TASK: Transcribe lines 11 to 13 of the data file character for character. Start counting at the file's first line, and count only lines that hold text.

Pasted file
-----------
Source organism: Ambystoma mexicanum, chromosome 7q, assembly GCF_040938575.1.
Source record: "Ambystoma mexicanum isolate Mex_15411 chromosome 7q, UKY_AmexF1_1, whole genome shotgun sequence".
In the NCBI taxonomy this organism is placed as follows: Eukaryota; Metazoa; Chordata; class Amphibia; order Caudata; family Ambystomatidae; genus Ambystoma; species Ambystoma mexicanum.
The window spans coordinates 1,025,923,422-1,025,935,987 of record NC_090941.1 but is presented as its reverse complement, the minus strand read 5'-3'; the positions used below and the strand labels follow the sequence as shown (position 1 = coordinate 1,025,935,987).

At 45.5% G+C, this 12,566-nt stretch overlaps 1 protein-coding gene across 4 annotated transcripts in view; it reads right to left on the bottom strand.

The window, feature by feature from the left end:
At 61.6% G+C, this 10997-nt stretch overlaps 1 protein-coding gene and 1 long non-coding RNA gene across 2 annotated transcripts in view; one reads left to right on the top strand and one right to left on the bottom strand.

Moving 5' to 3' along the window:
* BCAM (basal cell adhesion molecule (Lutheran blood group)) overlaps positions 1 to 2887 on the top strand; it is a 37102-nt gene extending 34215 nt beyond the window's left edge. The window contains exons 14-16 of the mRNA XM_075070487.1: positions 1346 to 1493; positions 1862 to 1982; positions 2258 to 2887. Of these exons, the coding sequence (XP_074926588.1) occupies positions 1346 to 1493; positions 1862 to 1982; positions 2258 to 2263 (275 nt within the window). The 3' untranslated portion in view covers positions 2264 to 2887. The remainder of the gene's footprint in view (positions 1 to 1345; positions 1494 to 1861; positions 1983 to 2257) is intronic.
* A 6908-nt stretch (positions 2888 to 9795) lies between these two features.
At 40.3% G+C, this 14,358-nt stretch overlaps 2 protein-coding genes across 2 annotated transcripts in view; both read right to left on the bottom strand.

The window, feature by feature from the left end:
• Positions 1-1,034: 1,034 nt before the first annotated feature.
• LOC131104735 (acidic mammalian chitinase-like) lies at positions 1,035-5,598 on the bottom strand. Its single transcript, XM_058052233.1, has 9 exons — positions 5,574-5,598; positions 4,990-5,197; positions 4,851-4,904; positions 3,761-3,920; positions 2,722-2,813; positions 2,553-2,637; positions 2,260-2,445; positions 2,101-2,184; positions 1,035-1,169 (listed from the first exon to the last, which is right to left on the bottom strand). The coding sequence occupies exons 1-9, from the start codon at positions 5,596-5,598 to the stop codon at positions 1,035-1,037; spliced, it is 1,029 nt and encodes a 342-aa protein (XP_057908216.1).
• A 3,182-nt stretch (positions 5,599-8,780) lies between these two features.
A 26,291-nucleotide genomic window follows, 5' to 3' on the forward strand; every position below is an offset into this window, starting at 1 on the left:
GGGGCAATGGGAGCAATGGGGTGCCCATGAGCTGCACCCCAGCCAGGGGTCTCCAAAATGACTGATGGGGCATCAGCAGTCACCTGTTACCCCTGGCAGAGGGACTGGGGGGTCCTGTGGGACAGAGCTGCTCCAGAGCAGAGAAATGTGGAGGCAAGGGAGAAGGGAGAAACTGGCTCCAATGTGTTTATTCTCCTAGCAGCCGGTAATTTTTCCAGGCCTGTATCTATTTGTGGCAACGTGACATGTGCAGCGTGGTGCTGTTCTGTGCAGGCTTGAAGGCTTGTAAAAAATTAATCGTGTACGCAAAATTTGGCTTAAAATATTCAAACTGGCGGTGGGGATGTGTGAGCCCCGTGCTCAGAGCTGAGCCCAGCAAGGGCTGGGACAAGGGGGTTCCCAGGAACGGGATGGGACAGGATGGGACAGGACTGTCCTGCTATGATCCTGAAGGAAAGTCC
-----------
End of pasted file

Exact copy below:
At 40.3% G+C, this 14,358-nt stretch overlaps 2 protein-coding genes across 2 annotated transcripts in view; both read right to left on the bottom strand.

The window, feature by feature from the left end:
• Positions 1-1,034: 1,034 nt before the first annotated feature.